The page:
Dominion Voting Systems is suing Fox News for $1.6 billion in defamation A Delaware court case begins this week. Dominion aims to prove to a jury that the network knowingly defamed the company after the 2020 presidential election.
Dominion found itself at the center of conspiracy theories pushed by Trump allies after it lost the 2020 presidential election and claims that Fox News defamed the company by airing baseless allegations about its voting machines.
What is defamation?
Defamation is the defamation of the reputation of someone or something by spoken words — slander — or written words.
To show that Fox News defamed Dominion, the company must prove several things: that Fox News made false statements it claimed were true; published or communicated that statement to another party, such as in a broadcast; damaged the reputation of Dominion; And, in this case, acted with “genuine malice.”
What happens during the trial?
A jury will have to decide whether Fox acted with “actual malice” in airing the allegations against Dominion. That means Dominion must prove, and a jury must agree, that Fox News either knew what it was broadcasting was false or had serious doubts about the truth of its reporting and acted with “reckless disregard” for the truth anyway. Plaintiffs must prove a higher standard of “actual malice” when they are considered public figures.
“When we look at a defamation case, especially one involving public affairs or public officials or public entities, knowledge of what may or may not be a false statement is an important factor,” said Roy Gutterman, director of the Newhouse School’s Tully Center. Free lectures at Syracuse University, told CBS News Streaming in a recent interview. “So since this case came to a head, the most important question we’ve been looking at is what did they know before they released the statement. And through discovery, We are learning that they knew a lot About the credibility of the statements and their sourcing, and the big question about the channels that the network puts things on the air, puts the speakers on the air, knowing they’re spreading false information. This is the textbook definition of what we call true malice.”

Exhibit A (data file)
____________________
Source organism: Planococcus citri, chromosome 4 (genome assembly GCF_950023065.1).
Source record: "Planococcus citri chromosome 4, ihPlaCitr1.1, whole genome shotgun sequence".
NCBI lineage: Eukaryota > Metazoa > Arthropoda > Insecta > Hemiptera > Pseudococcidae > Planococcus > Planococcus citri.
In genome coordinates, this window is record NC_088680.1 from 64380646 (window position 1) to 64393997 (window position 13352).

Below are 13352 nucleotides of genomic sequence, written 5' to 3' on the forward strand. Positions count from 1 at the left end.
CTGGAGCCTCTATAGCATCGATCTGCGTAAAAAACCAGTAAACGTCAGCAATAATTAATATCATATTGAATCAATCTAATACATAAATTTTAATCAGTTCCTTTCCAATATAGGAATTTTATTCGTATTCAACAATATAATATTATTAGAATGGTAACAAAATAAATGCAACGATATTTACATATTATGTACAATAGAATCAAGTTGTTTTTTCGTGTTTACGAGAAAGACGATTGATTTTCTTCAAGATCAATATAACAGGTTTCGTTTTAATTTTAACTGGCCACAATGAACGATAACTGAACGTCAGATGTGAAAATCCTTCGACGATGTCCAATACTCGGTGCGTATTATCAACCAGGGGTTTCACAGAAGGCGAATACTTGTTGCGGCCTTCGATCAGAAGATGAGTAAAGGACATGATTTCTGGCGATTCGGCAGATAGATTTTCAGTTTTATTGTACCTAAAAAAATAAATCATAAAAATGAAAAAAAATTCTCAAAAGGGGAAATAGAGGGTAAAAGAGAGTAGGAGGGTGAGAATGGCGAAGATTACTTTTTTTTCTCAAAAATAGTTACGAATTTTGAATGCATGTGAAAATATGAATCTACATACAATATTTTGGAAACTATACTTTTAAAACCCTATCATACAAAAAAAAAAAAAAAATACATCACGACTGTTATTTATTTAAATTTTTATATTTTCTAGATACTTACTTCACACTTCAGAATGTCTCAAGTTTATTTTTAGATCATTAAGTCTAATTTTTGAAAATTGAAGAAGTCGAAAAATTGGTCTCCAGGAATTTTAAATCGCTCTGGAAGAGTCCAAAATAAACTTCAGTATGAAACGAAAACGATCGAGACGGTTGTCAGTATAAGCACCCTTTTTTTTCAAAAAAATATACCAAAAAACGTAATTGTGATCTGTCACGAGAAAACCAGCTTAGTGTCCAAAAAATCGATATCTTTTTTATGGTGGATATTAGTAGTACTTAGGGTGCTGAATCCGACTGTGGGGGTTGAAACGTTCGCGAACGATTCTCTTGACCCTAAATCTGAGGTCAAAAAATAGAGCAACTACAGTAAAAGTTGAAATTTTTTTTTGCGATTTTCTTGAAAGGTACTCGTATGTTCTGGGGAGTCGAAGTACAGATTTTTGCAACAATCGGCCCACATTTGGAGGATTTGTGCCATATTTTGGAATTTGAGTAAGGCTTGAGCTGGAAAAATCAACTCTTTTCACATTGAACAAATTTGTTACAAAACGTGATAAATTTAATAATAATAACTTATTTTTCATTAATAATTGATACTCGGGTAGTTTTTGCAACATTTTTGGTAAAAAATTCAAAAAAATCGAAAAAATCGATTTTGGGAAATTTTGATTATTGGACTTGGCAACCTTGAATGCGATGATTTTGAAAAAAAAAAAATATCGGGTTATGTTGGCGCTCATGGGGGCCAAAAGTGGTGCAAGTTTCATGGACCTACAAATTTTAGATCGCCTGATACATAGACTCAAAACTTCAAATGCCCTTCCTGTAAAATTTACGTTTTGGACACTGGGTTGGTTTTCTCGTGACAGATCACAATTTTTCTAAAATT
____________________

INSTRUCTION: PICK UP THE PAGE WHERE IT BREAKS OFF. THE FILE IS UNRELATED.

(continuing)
Defamation is difficult to prove in US courts. This is largely because a 1964 decision in New York Times v. Sullivan ensured broad protections for media outlets as they exercise their First Amendment rights.
Fox News insists that the allegations against Dominion were newsworthy and protected by the First Amendment. Fox is expected to rely heavily on First Amendment arguments in court.
Dominion, in its complaint, argues that Fox “recklessly ignored the facts.”
“Fox endorsed, repeated and broadcast a series of verifiable false but destructive falsehoods about Dominion,” Dominion’s complaint states. “These outlandish, defamatory and far-fetched fictions include Fox falsely claiming that (1) Dominion committed election fraud by rigging the 2020 presidential election; (2) Dominion’s software and algorithms manipulated vote counts in the 2020 presidential election; (3) Dominion is a dictator.” owned a company founded in Venezuela to rig the election of Hugo Chavez; and (4) paid kickbacks to Dominion government officials who used its machines in the 2020 presidential election. Fox recklessly ignored the truth. In fact, Fox knew these statements Dominion polled were false.”
Dominion has to prove it in court.
— Melissa Quinn contributed to this report